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The operational definition of early motherhood remains equivocal across the literature. In response to the tendency of using age at first birth as a categorical predictor in previous research, the time-varying relationship between maternal age at first birth and socioeconomic and parenting/home outcomes was examined using longitudinal data.
Time-varying effect models were employed to examine educational attainment, home/parenting quality scores, and annual income as a function of age at first birth, controlling for race/ethnicity and presence of the father in the household during child ages 6–9.
Peak scores for outcomes were observed around maternal age 30 in all three models. Parenting/home quality improved with maternal age at first birth until mothers reached the late 20’s, when scores appeared to level out. Highest grade completed increased until just after age 30. Total annual income increased considerably until about age 30 then leveled out, although the plateau may be due to reduced sample size at the most advanced maternal ages. Father presence in the household and race/ethnicity were associated with all three outcomes.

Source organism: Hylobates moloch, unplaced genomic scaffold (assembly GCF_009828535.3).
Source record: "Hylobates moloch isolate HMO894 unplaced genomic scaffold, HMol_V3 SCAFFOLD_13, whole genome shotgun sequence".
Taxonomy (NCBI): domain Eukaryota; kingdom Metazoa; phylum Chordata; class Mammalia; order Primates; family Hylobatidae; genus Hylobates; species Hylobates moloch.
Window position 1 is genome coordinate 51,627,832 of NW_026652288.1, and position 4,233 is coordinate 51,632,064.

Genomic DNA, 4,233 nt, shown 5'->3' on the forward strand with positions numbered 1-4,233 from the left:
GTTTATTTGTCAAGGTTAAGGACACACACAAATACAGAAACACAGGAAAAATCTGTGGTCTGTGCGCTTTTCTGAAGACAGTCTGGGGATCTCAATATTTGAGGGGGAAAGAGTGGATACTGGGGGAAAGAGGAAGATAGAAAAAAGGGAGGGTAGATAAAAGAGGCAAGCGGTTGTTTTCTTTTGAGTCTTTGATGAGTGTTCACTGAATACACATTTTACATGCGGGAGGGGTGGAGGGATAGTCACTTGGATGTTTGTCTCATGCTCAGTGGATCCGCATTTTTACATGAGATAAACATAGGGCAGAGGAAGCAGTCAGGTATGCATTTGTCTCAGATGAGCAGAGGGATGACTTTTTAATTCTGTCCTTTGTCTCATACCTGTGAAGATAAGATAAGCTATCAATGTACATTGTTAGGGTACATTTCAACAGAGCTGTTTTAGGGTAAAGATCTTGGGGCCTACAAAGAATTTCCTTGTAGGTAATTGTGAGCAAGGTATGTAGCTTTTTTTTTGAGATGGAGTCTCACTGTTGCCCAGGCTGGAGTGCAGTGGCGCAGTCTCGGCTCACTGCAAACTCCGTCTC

Overall, later maternal age at first birth was associated with incrementally increasing parenting/home quality, greater educational attainment, and higher annual income. The results highlight the loss of information when utilizing categorical age groups to predict outcomes and suggest that optimal socioeconomic and parenting outcomes increase with age, leveling out around age 30. Researchers should consider curvilinear patterns of outcomes related to maternal age at first birth rather than rely on categorical comparisons of age groups.
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- Time-Varying Outcomes Associated With Maternal Age at First Birth
Celia J. Fulco
Kimberly L. Henry
Kathryn M. Rickard
Paula J. Yuma
- Springer US
Journal of Child and Family Studies
Print ISSN: 1062-1024
Elektronisch ISSN: 1573-2843